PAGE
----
What is this site’s agenda? There are some commentors who consistently laud the reporting, but I have yet to come across anything laudatory. I would suggest you mirror the reporting practices of the two other outlets who presented balanced reporting of this facility, one that seems to hold a tremendous amount of promise for Newport. Can we maybe get a story on the scientists and what this place will be doing once they open…since it has been approved.

    • The selective words in quotes are from state officials. Questions were raised about the word suspended used in a previous story. I wanted to make it clear that the word “suspended” came from state documents. It’s not a word I used arbitrarily. The same is true of “partially cleared,” which comes straight from Susan Donegan.
      My objective is to offer a complete picture. The stories from the Caledonian-Record and VPR are based on a press release from Jay Peak. I waited to write a story about the approval of the PPM until I obtained memos from Donegan on Friday.

      • Dick Livesey

        I appreciate the use of quotes in a story as they help in presenting multiple sides to a story. But if your goal is to “offer a complete picture”, provide the complete quote when first using it and attribute it so that context can begin to be set. Not doing so sets a skewed tone a la Fox News.

        The Caledonian Record story has a byline of Robin Smith and it offers complete quotes from Susan Donegan, the director of the Department of Financial Regulation. In fact, Ms. Donegan offers the most succinct summation of what’s happening: “They can put a shovel in the ground,” referring to the status of AnC Bio. Are you saying that Jay Peak put out a press release with a quote from Ms. Donegan, or did the Record reporter just take the time to do some Old School reporting and pick-up the phone to get the facts?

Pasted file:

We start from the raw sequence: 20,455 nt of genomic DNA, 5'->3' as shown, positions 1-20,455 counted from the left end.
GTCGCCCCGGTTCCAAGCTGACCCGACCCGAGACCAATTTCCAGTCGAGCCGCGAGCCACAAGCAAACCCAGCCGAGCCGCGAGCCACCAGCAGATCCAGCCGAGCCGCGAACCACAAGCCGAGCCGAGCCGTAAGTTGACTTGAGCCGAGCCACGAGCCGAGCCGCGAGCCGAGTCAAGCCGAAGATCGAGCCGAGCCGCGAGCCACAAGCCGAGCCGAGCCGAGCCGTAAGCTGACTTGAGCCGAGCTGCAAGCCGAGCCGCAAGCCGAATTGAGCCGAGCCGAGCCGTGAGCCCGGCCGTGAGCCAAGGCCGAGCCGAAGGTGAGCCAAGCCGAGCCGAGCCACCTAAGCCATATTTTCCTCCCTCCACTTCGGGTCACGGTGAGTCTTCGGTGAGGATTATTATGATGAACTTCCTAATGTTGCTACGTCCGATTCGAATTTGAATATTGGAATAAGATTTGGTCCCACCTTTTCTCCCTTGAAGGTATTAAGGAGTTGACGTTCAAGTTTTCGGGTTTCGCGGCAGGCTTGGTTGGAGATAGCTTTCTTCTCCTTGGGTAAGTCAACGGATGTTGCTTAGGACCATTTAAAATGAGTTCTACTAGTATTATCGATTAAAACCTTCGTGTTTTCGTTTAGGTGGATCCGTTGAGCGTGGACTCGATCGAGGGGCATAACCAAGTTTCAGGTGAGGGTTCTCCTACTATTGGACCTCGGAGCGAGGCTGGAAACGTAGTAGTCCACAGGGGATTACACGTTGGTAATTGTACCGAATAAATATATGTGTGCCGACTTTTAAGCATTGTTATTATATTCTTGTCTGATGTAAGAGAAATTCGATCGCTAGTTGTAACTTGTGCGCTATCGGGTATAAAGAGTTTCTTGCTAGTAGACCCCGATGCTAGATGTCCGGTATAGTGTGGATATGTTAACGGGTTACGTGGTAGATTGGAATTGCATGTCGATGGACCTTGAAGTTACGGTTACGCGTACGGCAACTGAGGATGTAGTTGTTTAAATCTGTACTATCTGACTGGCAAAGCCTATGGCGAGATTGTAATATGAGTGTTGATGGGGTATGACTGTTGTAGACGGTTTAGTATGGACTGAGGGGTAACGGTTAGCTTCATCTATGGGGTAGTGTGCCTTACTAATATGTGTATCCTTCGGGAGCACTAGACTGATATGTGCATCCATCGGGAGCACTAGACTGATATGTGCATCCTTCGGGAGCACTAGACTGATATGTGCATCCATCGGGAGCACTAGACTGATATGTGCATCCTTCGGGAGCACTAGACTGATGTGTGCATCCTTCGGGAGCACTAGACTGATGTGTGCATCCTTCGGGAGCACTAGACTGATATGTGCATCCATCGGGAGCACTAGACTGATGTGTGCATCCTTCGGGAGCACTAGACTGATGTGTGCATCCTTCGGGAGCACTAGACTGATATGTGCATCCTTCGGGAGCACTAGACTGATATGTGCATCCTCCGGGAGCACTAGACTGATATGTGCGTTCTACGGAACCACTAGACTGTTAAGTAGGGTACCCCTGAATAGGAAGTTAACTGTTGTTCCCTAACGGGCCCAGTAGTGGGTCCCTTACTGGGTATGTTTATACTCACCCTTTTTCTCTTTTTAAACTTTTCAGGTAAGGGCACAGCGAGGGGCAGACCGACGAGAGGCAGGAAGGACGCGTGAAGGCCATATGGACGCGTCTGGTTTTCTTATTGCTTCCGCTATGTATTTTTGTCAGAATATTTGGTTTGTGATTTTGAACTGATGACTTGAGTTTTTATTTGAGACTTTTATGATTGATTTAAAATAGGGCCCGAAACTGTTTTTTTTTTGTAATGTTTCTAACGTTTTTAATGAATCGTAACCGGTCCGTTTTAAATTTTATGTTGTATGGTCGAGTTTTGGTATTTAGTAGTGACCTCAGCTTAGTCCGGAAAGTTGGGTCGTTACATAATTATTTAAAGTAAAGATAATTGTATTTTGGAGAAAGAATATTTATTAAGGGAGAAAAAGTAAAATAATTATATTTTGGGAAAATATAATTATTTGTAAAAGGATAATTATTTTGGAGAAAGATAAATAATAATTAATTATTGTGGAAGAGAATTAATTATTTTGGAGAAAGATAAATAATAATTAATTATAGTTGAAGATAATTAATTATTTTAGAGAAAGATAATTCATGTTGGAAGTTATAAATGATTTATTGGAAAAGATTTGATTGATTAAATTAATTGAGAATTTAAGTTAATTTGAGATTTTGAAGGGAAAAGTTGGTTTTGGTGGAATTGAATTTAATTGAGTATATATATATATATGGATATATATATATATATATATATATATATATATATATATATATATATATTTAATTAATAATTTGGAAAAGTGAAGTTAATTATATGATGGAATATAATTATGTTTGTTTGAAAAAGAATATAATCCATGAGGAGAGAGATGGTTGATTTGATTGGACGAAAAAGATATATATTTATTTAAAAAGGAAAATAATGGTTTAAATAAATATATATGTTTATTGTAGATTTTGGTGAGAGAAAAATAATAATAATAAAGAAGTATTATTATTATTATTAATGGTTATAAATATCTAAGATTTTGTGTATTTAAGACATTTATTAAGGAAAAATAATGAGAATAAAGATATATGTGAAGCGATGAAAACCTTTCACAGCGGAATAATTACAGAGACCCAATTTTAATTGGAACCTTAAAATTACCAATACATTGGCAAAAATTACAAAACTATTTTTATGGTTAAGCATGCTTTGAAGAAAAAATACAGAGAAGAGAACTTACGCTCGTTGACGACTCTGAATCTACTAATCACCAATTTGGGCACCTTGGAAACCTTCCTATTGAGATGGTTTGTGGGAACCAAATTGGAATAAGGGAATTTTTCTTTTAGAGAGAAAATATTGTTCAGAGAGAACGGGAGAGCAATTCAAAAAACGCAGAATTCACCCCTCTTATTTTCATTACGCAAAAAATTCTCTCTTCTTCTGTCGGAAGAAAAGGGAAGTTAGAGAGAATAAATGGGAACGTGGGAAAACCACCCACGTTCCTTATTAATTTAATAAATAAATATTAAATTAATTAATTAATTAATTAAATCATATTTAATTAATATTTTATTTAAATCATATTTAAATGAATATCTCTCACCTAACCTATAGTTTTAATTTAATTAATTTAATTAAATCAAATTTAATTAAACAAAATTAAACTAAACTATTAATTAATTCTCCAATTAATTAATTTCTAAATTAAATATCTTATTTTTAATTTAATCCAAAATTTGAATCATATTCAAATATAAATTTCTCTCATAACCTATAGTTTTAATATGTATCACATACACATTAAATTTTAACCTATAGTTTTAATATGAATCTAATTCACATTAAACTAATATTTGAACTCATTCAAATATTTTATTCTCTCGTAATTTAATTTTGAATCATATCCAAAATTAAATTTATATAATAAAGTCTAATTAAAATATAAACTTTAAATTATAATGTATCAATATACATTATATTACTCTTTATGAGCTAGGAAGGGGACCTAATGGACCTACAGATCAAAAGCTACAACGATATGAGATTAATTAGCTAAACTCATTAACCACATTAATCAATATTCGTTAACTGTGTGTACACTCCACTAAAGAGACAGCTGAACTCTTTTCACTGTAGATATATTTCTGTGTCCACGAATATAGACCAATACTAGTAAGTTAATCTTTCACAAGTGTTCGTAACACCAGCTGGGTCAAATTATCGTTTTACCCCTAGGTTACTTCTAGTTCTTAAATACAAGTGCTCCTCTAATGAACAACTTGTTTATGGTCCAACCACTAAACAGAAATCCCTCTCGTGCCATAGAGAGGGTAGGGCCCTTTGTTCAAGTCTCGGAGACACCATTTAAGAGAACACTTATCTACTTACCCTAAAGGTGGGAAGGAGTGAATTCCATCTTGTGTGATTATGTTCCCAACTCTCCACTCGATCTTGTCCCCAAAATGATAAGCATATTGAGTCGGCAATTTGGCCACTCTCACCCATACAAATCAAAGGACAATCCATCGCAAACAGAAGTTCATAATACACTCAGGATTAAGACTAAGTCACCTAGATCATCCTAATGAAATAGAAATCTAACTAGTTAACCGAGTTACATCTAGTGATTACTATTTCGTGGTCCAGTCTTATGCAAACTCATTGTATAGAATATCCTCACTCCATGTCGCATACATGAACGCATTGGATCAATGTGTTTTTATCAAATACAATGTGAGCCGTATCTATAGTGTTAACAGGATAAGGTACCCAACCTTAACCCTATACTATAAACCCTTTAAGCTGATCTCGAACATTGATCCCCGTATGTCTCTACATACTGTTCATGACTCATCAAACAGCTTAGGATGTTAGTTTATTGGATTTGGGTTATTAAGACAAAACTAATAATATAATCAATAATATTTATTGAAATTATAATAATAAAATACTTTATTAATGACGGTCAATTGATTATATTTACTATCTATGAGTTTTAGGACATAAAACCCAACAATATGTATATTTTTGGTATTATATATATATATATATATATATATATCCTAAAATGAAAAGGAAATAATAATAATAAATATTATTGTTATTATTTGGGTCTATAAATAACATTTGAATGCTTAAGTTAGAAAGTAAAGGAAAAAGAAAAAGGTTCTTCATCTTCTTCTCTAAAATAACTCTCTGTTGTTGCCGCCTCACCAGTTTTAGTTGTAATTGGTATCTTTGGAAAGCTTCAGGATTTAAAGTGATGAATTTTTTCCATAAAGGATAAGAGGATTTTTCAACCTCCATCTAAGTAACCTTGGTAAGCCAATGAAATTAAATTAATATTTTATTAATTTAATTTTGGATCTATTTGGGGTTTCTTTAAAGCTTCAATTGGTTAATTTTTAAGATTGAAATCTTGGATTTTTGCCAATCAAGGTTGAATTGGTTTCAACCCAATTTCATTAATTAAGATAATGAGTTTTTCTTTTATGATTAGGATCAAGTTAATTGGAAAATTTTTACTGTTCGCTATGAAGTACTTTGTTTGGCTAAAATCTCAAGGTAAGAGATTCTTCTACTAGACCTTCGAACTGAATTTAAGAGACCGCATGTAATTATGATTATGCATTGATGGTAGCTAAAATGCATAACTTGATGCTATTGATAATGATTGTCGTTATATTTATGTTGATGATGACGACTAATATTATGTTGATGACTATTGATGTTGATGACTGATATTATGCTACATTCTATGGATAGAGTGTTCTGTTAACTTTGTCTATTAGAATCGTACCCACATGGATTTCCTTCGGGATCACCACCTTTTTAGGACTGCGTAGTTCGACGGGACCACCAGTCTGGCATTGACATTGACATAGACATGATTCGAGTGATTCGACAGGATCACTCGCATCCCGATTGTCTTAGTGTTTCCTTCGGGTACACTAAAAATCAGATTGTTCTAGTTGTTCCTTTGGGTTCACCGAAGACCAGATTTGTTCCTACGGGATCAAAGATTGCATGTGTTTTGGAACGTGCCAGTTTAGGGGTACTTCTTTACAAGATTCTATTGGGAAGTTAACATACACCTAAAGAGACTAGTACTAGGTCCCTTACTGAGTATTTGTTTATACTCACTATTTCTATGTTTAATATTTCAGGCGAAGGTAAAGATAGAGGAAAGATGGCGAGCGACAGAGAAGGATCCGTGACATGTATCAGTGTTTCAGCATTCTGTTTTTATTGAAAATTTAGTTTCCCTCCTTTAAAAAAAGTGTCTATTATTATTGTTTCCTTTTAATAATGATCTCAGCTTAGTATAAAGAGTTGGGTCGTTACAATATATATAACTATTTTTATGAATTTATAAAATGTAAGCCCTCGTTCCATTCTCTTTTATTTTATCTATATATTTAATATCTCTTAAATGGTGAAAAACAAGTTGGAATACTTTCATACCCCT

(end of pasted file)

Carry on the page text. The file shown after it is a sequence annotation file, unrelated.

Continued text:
• To my knowledge, the Cal-Rec has not placed public records requests for memos, emails and letters from DFR and ACCD. The VTDigger stories, including this one, used state documents as a predominant source of information.

          To help put the phrase “partially cleared” in context, I have added more quotes from Donegan.

        • Fred Moss

          Fox news Dick?? You mean like, CNN, ABC, CBS, MSNBC.

          Check the coverage of the Clinton email scandal for proof of that.

    • Janine Thompson

      I tend to agree with you Mr. Livesey. I started following this story last week and I’ll admit that I did so because it does have a salacious slant to it. But I too heard the VPR story and read Robin Smith’s story in the Caledonian Record. Those two outlets do seem to do more reporting and strike an objective tone. I commented last week on what you mentioned of wanting to see something about what this facility is going to be producing.

      Biotechnology is a complex science. Combine that with the fact that Vermont’s EB-5 Regional Center is a partnership of government and private business and all of these Digger stories that imply some sort of malfeasance are in fact just two entities working through a complex landscape of science and law to arrive at a destination that brings some much needed economic diversity to our state. I am excited this project is breaking ground soon and look forward to it helping to put Vermont on the Scientific map. We need more than just tourism and agriculture.